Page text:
The Problem with Mirrors

We are adrift within the reflections of our best selves.

When I discovered the internet, it was young. I was young. The world I inhabited felt larger as I processed the experience of dialing a long-distance number and listening to the modem handshake with the bbs on the other end of the line. There were a multitude of experiences available with a few keystrokes – countless kbs of textfiles to download and peruse – and an economy that encouraged uploads of original materials.

The internet wasn’t the bbs I dialed, it was us, downloading from one space and uploading to another, generating pockets of pooled and collective recorded thoughts, experiences, techniques. To me, it appeared to be a kind of life.

Years earlier I’d read about A-life, an early simulator of artificial life, and the still images of that software formed the backbone of how I visualized the internet as it grew. The visual in my mind’s eye is one of fractal molded lattice, steadily covering all of the physical with a new layer of data, something that mimics and informs the physical.

Certainly, that is how I visualized it all those years ago. Since then, that mental image has evolved. I see the world now as a series of layers – the real is as real in the digital as the physical – there is no reason to distinguish. The ephemeral is real, no matter how fleeting its presence might be – all that exists must, in some sense, be real;. Real life is augmentation and extension of self through many layers of cultural expression and currents of cultural thought. The self is a negotiated stillness within these layers and currents. The interconnected digital space requires us to bridge the air-gaps. The network is self-generating, but only because we are an integral part of the network, and we are self-generating. The network is our purpose, as a species.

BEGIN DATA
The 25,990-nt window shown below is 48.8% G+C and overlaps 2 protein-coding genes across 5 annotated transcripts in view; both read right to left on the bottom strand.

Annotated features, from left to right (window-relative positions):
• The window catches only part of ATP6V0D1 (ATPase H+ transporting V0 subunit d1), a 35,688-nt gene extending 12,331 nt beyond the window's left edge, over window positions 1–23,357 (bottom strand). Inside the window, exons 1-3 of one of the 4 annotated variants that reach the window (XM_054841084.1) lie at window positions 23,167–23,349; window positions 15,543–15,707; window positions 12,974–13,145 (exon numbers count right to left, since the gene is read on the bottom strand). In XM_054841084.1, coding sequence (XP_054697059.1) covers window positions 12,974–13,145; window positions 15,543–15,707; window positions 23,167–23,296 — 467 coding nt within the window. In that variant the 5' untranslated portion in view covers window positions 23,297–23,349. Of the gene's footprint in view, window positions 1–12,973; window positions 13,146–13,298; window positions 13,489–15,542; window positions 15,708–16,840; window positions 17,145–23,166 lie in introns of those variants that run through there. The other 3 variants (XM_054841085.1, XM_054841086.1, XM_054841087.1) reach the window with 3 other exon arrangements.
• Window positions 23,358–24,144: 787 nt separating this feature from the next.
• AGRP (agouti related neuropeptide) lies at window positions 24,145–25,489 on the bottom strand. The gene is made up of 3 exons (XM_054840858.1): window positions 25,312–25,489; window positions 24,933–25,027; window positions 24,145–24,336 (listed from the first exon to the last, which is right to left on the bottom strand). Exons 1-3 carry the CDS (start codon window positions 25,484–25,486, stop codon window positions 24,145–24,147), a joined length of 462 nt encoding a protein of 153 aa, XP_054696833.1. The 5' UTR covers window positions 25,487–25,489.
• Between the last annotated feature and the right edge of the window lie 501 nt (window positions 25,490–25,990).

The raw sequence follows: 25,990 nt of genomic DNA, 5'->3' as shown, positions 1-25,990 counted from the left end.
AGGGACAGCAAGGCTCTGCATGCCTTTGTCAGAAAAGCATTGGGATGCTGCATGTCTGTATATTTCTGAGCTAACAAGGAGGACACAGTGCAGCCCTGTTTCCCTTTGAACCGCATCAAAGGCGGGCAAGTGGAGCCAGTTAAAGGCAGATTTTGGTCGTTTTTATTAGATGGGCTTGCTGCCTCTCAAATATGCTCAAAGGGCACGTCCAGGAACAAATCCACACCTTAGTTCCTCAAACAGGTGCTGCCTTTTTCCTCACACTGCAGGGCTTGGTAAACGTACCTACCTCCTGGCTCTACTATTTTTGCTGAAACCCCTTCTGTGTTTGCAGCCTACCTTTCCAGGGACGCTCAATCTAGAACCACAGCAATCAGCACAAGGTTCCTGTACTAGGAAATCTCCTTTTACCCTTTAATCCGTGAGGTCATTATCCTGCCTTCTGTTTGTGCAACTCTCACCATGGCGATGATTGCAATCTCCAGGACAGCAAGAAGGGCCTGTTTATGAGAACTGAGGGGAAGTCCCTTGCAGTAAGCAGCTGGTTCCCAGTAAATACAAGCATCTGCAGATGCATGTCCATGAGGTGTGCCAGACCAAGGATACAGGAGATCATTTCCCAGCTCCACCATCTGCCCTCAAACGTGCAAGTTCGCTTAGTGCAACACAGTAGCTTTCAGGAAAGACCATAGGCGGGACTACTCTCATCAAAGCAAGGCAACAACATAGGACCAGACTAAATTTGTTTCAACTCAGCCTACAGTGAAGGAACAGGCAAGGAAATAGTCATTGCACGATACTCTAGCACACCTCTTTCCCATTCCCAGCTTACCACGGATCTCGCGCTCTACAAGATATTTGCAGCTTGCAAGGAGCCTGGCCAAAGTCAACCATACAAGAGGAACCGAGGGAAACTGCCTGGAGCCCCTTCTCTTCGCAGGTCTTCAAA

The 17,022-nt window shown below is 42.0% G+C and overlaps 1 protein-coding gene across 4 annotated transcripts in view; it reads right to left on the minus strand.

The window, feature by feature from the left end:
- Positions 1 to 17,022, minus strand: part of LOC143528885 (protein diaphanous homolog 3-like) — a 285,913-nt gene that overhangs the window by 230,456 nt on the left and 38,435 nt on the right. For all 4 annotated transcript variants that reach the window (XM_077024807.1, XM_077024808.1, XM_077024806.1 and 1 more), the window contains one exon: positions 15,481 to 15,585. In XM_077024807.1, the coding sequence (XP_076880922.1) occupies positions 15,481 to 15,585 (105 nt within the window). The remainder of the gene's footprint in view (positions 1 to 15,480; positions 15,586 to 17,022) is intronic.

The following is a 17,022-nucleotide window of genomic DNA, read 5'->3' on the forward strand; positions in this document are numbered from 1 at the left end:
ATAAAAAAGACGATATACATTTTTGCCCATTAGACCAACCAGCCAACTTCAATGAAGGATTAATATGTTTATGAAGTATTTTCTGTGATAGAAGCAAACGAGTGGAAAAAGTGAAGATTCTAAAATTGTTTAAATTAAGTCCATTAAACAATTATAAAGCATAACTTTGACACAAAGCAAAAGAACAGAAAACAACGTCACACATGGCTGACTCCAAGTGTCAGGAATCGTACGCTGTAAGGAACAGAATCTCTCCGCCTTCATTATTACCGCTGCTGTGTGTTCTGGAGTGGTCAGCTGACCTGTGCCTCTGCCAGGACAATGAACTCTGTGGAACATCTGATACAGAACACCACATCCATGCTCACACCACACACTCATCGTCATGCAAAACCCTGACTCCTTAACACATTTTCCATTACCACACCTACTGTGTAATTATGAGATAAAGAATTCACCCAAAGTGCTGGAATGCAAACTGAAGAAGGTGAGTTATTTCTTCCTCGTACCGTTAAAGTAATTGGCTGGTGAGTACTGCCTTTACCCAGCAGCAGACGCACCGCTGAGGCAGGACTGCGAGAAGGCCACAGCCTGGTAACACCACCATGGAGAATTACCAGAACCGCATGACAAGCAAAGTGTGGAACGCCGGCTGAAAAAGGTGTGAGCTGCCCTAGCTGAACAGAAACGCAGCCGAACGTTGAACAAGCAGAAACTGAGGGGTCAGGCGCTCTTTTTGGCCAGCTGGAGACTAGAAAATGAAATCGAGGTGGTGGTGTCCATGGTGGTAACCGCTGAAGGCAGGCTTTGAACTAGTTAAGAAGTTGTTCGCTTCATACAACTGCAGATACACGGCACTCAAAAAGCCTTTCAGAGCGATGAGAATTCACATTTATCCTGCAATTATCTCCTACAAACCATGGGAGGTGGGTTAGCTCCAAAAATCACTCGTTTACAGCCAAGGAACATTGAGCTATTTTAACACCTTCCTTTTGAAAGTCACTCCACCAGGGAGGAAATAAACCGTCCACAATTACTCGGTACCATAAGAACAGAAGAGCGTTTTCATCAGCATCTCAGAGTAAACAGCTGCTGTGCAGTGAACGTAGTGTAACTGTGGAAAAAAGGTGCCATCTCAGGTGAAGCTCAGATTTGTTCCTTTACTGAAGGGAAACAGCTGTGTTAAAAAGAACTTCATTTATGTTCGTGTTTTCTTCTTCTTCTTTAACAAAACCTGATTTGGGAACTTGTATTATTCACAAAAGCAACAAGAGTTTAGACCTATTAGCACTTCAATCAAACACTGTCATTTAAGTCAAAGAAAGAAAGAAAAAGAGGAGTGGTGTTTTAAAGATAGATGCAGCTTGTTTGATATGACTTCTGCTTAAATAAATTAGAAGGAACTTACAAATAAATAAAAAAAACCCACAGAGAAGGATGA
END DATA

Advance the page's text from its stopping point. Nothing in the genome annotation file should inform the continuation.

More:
We exist to bring the network of our interactions into increasingly obvious and formalized autonomies.

Or, rather—a function of our lives is the concretization of our exertions over time within social and physical spaces, and those exertions are in concert with others both within and around our networks of interpersonal interactions in public and private spaces.

The mirror shows us not as we are, but as we believe we are, and in doing so it deprives us of our authentic self in the moment when we are most vulnerable—mirrors prompt suicidal thoughts and are prepared to shatter, make deep slashes across flesh and face. They are demon gates, voids that deepen in darkness and candlelight. Mirrors are to be shunned, these black mirrors scrying in our pockets evermore so.

But that is the problem with mirrors – we long to be what we believe we are, and these mirrors all promise this as-yet-unobtainable success. And so we stare at our back-lit mirror screens, pursuing the reflection of our imagined, problematicized selves.